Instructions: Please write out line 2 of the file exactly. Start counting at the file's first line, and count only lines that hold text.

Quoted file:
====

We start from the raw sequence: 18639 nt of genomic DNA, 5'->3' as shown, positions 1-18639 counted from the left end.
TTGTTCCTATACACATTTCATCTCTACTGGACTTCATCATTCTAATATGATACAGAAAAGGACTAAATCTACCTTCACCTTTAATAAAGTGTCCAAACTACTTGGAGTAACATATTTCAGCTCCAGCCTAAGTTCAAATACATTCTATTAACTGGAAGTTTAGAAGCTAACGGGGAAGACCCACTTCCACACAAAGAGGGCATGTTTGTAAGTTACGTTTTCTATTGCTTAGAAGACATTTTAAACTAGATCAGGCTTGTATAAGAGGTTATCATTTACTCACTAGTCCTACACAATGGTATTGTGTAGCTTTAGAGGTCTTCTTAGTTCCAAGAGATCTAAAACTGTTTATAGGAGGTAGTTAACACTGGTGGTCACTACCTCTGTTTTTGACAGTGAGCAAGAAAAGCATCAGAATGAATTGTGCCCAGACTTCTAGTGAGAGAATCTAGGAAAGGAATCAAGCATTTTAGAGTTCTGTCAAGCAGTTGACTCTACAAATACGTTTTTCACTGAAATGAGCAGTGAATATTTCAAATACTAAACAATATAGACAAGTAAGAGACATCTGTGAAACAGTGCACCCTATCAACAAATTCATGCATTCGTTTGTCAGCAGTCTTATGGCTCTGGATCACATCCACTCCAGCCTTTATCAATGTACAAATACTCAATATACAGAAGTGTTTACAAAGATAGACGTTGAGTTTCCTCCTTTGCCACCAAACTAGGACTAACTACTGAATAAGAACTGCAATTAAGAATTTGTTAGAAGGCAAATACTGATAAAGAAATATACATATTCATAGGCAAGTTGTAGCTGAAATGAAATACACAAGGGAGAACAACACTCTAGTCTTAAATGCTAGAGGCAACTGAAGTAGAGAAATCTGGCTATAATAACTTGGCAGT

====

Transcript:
TTGTTCCTATACACATTTCATCTCTACTGGACTTCATCATTCTAATATGATACAGAAAAGGACTAAATCTACCTTCACCTTTAATAAAGTGTCCAAACTACTTGGAGTAACATATTTCAGCTCCAGCCTAAGTTCAAATACATTCTATTAACTGGAAGTTTAGAAGCTAACGGGGAAGACCCACTTCCACACAAAGAGGGCATGTTTGTAAGTTACGTTTTCTATTGCTTAGAAGACATTTTAAACTAGATCAGGCTTGTATAAGAGGTTATCATTTACTCACTAGTCCTACACAATGGTATTGTGTAGCTTTAGAGGTCTTCTTAGTTCCAAGAGATCTAAAACTGTTTATAGGAGGTAGTTAACACTGGTGGTCACTACCTCTGTTTTTGACAGTGAGCAAGAAAAGCATCAGAATGAATTGTGCCCAGACTTCTAGTGAGAGAATCTAGGAAAGGAATCAAGCATTTTAGAGTTCTGTCAAGCAGTTGACTCTACAAATACGTTTTTCACTGAAATGAGCAGTGAATATTTCAAATACTAAACAATATAGACAAGTAAGAGACATCTGTGAAACAGTGCACCCTATCAACAAATTCATGCATTCGTTTGTCAGCAGTCTTATGGCTCTGGATCACATCCACTCCAGCCTTTATCAATGTACAAATACTCAATATACAGAAGTGTTTACAAAGATAGACGTTGAGTTTCCTCCTTTGCCACCAAACTAGGACTAACTACTGAATAAGAACTGCAATTAAGAATTTGTTAGAAGGCAAATACTGATAAAGAAATATACATATTCATAGGCAAGTTGTAGCTGAAATGAAATACACAAGGGAGAACAACACTCTAGTCTTAAATGCTAGAGGCAACTGAAGTAGAGAAATCTGGCTATAATAACTTGGCAGT